Who will be interested in reading this page?
- Any person (in Victoria) who is concerned that financial advantage has been taken of them, or might be taken of them, and may seek to recovery any loss.
- Those who represent anyone who has been the subject of elder financial abuse – be they powers of attorney, guardians, carers or other professionals.
- Those who are seeking to prevent financial abuse.
- Those who are looking for information about how elder financial abuse disputes are resolved.
Dispute resolution – going to court is a last resort:
It is a myth that financial disputes, including large financial disputes, have to go to court to get resolved.
In fact only a very tiny percentage of disputes ever reach the stage of a court verdict.
Many, if not most, disputes are resolved by private negotiation – exchange of emails, telephone calls, and the like. Of those that are not resolved this way, and court/tribunal proceedings are commenced, the very great majority, probably over 80%, are settled at court/tribunal appointed mediations or case conferences. Of the small number that is still not resolved by these processes, the majority are either settled before court, or during the court hearing.
Solicitors’ professional duties require them to resolve disputes quickly and cost efficiently. For example, if a solicitor were to try and resolve the dispute by immediately issuing court proceedings, without any attempt being made to resolve by negotiation, then that solicitor could be required to pay the other side’s legal costs personally.
Sometimes court proceedings have to be instituted, but again, solicitors’ ethical and professional responsibilities are such that they must certify that there is a proper basis for the claim. Accordingly, claims without a proper basis, or fanciful claims, cannot be commenced without the solicitor risking personal liability.
How are disputes settled before trial?
Most if not all courts now have a compulsory settlement or mediation process. That is, the parties are ordered to participate in a private or court conducted mediation or conference.
In our experience most cases are settled at the mediation/case conference stage. Many more cases are settled after the mediation.
The courts actively encourage the parties to settle. The reason for delays in court proceedings is because of the backlog of cases awaiting/moving towards a trial. It is in the court’s interest to have cases settle and thus reduce the backlog.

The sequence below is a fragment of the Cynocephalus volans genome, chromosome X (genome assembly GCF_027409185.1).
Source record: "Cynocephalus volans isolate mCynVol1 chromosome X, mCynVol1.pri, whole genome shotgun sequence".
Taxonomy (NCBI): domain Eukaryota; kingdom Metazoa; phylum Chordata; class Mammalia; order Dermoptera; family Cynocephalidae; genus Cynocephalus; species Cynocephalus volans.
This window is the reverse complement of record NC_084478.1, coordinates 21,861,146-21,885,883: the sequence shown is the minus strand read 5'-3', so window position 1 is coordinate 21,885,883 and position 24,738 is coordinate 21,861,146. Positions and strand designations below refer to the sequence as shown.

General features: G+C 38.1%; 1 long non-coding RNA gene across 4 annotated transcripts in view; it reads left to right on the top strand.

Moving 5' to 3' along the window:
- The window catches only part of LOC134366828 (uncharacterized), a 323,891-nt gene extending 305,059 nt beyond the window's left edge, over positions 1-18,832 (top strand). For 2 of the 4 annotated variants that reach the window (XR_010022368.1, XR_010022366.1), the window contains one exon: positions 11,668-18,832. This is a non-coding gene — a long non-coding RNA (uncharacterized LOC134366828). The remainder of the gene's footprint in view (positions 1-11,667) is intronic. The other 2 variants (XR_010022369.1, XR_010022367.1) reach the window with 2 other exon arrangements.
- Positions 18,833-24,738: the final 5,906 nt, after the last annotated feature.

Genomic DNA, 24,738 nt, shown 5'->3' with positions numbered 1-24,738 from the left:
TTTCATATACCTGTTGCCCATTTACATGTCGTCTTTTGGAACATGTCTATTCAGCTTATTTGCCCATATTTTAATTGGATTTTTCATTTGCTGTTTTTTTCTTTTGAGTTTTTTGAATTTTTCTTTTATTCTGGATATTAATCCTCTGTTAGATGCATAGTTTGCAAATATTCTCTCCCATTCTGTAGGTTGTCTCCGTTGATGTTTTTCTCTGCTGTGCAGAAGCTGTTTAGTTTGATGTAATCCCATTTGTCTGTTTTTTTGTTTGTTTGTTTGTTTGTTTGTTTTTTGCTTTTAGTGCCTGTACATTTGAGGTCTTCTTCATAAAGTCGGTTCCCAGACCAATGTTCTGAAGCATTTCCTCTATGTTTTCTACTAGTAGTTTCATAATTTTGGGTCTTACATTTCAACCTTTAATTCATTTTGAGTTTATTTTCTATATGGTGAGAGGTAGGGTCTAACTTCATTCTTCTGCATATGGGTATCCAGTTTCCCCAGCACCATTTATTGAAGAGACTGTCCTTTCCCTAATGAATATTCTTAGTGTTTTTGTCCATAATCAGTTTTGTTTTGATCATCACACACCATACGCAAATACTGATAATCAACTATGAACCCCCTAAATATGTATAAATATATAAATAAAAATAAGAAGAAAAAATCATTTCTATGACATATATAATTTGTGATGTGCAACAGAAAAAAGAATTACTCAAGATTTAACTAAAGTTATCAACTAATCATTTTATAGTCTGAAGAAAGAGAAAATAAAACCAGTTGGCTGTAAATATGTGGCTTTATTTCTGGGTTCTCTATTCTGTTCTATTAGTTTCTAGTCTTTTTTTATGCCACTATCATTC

Are solicitors required to make efforts to settle cases, and thus avoid going to court?
Yes. Relatively recently solicitors have had a series of obligations placed on them by the provisions of the Civil Procedure Act 2010 (Vic). This piece of legislation has been fairly revolutionary and the courts are taking its provisions very seriously.
The basic thrust of the various obligations imposed upon solicitors is to ensure that litigation is conducted fairly, cost effectively, and quickly, and that efforts are made to resolve cases without the need for the case to go to trial.
For example, section 19 provides – “For the purpose of avoiding undue delay and expense, a person to whom the overarching obligations apply must not take any step in connection with any claim or response to any claim in a civil proceeding unless the person reasonably believes that the step is necessary to facilitate the resolution or determination of the proceeding.”
Accordingly, solicitors are now under effectively a positive obligation to endeavour to get disputes resolved quickly.
How do we go about resolving disputes?
Exactly as indicated above – we will see the client to determine whether a claim has merit, and if we believe it does, we will discuss the options for recovery. We will commence any dispute resolution process by private and confidential communications with the other party. If the matter does not resolve we will only then consider other options, again in close consultation with the client. It is always the client’s case, and we will follow whatever instructions the client gives us.
Sometimes more formal private settlement processes can be used. For instance, the parties can agree to go into a private mediation. A mediation is a process whereby the parties meet, but with an independent mediator engaged to facilitate discussions. The parties don’t have to face each other, they are in separate rooms, and will have the mediator go between them relaying offers and if necessary information that may help to resolve the matter.
This firm has been involved in a large number of mediations, and we believe that they are a very good way of getting disputes resolved. The parties themselves can determine their own resolution rather than having a resolution imposed upon them by a court order.
- Going to court is a last resort and solicitors’ ethical and professional responsibilities and the court process itself are designed to keep matters out of court
- There are many forms of dispute resolution that are always employed before court proceedings are contemplated
- The legal profession has over the last several years become more involved and is more aware of alternative forms of dispute resolution
- The great majority of disputes are settled out of court